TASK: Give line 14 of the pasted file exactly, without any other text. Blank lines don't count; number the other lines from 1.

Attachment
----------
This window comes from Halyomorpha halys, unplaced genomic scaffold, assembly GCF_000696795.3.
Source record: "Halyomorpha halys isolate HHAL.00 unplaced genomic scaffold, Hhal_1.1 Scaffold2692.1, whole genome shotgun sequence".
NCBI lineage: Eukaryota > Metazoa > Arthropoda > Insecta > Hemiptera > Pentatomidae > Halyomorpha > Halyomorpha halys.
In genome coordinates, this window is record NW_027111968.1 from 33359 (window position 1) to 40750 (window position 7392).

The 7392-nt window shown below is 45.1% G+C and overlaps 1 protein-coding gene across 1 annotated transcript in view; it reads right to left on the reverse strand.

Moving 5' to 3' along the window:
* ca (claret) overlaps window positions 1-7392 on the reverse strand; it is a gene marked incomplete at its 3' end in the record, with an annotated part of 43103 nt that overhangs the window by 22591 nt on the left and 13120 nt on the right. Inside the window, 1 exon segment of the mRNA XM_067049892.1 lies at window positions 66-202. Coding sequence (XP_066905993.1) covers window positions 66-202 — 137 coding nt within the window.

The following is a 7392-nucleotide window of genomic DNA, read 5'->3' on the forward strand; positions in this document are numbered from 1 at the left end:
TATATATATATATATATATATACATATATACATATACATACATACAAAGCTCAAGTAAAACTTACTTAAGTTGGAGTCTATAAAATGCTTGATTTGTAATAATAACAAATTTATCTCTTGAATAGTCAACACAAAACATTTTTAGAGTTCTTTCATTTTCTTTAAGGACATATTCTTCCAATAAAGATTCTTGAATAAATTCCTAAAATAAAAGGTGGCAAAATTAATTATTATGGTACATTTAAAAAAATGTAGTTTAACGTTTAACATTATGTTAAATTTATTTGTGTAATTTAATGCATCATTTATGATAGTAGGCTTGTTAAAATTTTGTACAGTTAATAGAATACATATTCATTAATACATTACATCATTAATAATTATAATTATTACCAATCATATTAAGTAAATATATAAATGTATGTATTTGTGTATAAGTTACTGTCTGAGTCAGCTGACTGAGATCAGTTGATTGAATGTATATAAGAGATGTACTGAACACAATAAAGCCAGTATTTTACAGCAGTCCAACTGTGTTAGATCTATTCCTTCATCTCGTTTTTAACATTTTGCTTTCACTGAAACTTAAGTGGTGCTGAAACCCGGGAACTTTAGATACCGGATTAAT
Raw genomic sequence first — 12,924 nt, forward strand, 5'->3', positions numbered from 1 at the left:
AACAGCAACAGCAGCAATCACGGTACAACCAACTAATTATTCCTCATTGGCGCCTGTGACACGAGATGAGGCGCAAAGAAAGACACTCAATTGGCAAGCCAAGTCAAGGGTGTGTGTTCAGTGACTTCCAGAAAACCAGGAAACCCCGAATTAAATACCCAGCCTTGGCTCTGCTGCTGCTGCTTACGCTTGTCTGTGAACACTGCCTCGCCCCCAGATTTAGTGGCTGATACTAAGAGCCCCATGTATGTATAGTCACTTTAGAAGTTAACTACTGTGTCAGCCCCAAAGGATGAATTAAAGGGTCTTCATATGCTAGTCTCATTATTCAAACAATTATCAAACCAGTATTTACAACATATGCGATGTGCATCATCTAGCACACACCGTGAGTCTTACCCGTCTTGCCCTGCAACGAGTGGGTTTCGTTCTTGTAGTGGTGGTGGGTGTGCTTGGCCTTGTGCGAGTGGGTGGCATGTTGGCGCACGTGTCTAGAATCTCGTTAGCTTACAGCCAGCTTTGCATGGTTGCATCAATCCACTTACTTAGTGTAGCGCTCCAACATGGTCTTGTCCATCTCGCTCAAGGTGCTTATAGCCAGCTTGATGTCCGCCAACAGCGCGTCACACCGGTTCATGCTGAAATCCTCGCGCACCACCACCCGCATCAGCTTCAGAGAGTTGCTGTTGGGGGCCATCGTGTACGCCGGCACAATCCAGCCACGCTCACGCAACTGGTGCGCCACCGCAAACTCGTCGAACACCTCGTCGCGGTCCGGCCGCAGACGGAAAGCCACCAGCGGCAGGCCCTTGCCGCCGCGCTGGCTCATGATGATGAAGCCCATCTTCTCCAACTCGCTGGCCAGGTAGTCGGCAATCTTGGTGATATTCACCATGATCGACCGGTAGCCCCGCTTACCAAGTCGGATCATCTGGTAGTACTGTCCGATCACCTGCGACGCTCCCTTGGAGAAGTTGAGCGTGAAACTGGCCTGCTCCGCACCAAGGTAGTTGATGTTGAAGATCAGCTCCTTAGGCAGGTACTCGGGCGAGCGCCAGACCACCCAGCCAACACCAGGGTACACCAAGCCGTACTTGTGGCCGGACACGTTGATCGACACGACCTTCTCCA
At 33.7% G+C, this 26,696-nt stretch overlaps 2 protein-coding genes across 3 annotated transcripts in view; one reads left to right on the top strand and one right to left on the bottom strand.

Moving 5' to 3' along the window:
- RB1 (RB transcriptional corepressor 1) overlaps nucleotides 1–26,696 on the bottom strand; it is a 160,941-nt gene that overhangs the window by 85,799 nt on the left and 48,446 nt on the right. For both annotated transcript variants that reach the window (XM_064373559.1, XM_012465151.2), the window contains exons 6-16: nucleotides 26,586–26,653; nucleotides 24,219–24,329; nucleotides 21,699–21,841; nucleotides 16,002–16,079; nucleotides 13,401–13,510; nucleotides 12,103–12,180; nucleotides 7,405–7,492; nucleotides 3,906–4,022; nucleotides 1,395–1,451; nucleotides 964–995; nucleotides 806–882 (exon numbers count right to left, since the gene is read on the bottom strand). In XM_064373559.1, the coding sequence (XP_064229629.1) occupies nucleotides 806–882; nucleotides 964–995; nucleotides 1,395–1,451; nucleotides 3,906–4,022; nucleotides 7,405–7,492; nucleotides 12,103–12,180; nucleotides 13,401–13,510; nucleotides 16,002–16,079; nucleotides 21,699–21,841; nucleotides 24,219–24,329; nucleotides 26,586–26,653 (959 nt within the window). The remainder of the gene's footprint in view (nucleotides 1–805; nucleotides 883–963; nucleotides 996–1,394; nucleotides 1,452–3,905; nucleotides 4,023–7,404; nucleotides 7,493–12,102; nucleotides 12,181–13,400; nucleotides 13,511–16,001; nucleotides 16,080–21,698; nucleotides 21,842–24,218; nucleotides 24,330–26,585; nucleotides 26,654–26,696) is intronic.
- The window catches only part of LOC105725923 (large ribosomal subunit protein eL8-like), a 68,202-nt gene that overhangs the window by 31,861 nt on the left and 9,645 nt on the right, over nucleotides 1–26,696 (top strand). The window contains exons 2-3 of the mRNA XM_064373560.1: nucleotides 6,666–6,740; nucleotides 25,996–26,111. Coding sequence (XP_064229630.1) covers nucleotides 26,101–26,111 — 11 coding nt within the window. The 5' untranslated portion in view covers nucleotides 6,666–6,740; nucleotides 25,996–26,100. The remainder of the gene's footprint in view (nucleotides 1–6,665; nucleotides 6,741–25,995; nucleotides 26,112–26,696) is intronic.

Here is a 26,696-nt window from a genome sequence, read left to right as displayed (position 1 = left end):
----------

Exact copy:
- RB1 (RB transcriptional corepressor 1) overlaps nucleotides 1–26,696 on the bottom strand; it is a 160,941-nt gene that overhangs the window by 85,799 nt on the left and 48,446 nt on the right. For both annotated transcript variants that reach the window (XM_064373559.1, XM_012465151.2), the window contains exons 6-16: nucleotides 26,586–26,653; nucleotides 24,219–24,329; nucleotides 21,699–21,841; nucleotides 16,002–16,079; nucleotides 13,401–13,510; nucleotides 12,103–12,180; nucleotides 7,405–7,492; nucleotides 3,906–4,022; nucleotides 1,395–1,451; nucleotides 964–995; nucleotides 806–882 (exon numbers count right to left, since the gene is read on the bottom strand). In XM_064373559.1, the coding sequence (XP_064229629.1) occupies nucleotides 806–882; nucleotides 964–995; nucleotides 1,395–1,451; nucleotides 3,906–4,022; nucleotides 7,405–7,492; nucleotides 12,103–12,180; nucleotides 13,401–13,510; nucleotides 16,002–16,079; nucleotides 21,699–21,841; nucleotides 24,219–24,329; nucleotides 26,586–26,653 (959 nt within the window). The remainder of the gene's footprint in view (nucleotides 1–805; nucleotides 883–963; nucleotides 996–1,394; nucleotides 1,452–3,905; nucleotides 4,023–7,404; nucleotides 7,493–12,102; nucleotides 12,181–13,400; nucleotides 13,511–16,001; nucleotides 16,080–21,698; nucleotides 21,842–24,218; nucleotides 24,330–26,585; nucleotides 26,654–26,696) is intronic.